MIAMI, FL - MARCH 26: Pat Riley, President of the Miami Heat, addresses the crowd during the jersey retirement ceremony for Chris Bosh at halftime of the game against the Orlando Magic on March 26, 2019 at American Airlines Arena in Miami, Florida. NOTE T
Issac Baldizon/Getty Images

Miami has been without a clear succession plan to move out of Wade's larger-than-life shadow.

Bringing in Butler only solidified so much. The Heat will still have bad money on the books the next two seasons, and none of their prospects is an obvious star in the making.

That can make Miami's perpetual drive for maximum competitiveness feel claustrophobic. The ceiling may not sit higher than a one-round playoff appearance, but the floor will never fall too far below the postseason race. The Heat are functionally trapped on the treadmill of mediocrity. Over the last five seasons, they've only made two playoff trips and enjoyed a single postseason series win.

Adding Westbrook would be a path to something different—and maybe something substantially better.

The Westbrook-Butler pairing isn't perfect. Butler doesn't take many threes (career 2.7 per game), and Westbrook doesn't make many of them (career 30.8 percent). Spacing could get especially tight when the two share the hardwood with Bam Adebayo, who's 3-of-22 from distance over his first two seasons.

That said, this roster would go from having no obvious offensive focal point to suddenly having two. It would also get a couple of grinders who play the no-nonsense style Riley and head coach Erik Spoelstra prefer. Surround them with the likes of Adebayo, Justise Winslow and Derrick Jones Jr., and this group could obliterate opponents with toughness, tenacity and a tornado of athleticism.

"They would be a contender," ESPN's Chauncey Billups told Barry Jackson of the Miami Herald. "... The tenacity of those two guys, the heart, the will, and effort of those two guys ... I feel they will have a chance every single night."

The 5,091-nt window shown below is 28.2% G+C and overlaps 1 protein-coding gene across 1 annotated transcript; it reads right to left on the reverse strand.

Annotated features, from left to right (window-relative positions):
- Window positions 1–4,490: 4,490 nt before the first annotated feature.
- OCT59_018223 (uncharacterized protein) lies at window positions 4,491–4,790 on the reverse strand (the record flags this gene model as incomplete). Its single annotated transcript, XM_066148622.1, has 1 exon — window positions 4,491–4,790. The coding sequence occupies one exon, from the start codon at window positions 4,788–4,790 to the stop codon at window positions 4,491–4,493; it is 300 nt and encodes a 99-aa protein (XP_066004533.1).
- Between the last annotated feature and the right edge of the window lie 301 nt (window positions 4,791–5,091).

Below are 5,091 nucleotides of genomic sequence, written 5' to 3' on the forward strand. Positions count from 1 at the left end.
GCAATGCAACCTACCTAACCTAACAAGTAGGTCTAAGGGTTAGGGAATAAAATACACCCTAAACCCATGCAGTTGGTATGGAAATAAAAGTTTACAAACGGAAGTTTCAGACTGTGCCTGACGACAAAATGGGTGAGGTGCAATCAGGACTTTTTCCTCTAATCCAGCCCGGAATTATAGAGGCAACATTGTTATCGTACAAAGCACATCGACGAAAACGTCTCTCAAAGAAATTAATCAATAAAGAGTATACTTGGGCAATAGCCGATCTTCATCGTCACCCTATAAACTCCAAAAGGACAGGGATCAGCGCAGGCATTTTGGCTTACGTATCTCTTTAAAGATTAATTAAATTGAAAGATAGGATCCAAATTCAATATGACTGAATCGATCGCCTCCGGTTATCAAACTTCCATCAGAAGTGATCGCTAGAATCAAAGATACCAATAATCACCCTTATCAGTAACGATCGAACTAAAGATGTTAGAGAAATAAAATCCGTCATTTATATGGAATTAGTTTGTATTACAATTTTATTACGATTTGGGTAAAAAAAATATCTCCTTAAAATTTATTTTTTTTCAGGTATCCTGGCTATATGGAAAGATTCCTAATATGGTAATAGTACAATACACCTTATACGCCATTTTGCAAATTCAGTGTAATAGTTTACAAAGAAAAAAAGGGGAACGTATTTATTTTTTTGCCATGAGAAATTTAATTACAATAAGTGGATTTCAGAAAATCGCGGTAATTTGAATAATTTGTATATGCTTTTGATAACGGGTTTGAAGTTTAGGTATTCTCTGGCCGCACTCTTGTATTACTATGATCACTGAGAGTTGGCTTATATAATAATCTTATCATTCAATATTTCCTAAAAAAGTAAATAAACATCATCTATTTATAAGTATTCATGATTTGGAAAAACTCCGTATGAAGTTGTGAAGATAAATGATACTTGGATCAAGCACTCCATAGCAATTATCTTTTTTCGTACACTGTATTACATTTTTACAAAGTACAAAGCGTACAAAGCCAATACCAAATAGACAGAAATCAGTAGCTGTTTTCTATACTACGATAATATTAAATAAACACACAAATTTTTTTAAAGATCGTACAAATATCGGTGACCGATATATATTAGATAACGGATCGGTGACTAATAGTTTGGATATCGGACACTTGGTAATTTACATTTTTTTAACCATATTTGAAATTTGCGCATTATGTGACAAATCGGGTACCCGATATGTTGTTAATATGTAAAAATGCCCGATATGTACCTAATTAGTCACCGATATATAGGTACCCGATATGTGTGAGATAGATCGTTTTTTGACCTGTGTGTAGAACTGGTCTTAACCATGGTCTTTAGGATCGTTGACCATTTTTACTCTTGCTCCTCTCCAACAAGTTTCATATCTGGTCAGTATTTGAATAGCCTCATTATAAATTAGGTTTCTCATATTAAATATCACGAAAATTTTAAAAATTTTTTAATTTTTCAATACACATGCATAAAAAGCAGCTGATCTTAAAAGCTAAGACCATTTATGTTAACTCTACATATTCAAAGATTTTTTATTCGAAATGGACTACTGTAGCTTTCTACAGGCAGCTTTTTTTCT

Granted, they might be a contender in the sense of needing everything to break right in order to escape the East. But why couldn't they climb as high as No. 3?

The Toronto Raptors look ready to free-fall without Kawhi Leonard and Danny Green. The Boston Celtics smartly replaced Kyrie Irving with Kemba Walker, but moving from Al Horford to Enes Kanter is a massive decline. The Indiana Pacers still don't have a second star for Victor Oladipo (who still isn't healthy). The Brooklyn Nets probably won't have Kevin Durant all season.

Led by Westbrook and Butler, the Heat would have enough to reach the conference semis. While some might argue that's not worth the cost, the championship-or-bust mentality glosses over the significance of winning 50-plus games and playing multiple rounds of postseason hoops. Catch a couple of bounces here, someone gets injured there and you're suddenly looking at a conference finals berth.

That's not a better reality than what Miami has now? The Heat could continue waiting for their books to clear while cutting into the remainder of Butler's prime, and they may never find a player of Westbrook's caliber.

Riley's way is simple. If a star is available, grabbing him is the important part. You can figure out the rest later.

Trusting his instincts has taken this franchise a long way. So why stop now?


Zach Buckley covers the NBA for Bleacher Report. Follow him on Twitter, @ZachBuckleyNBA.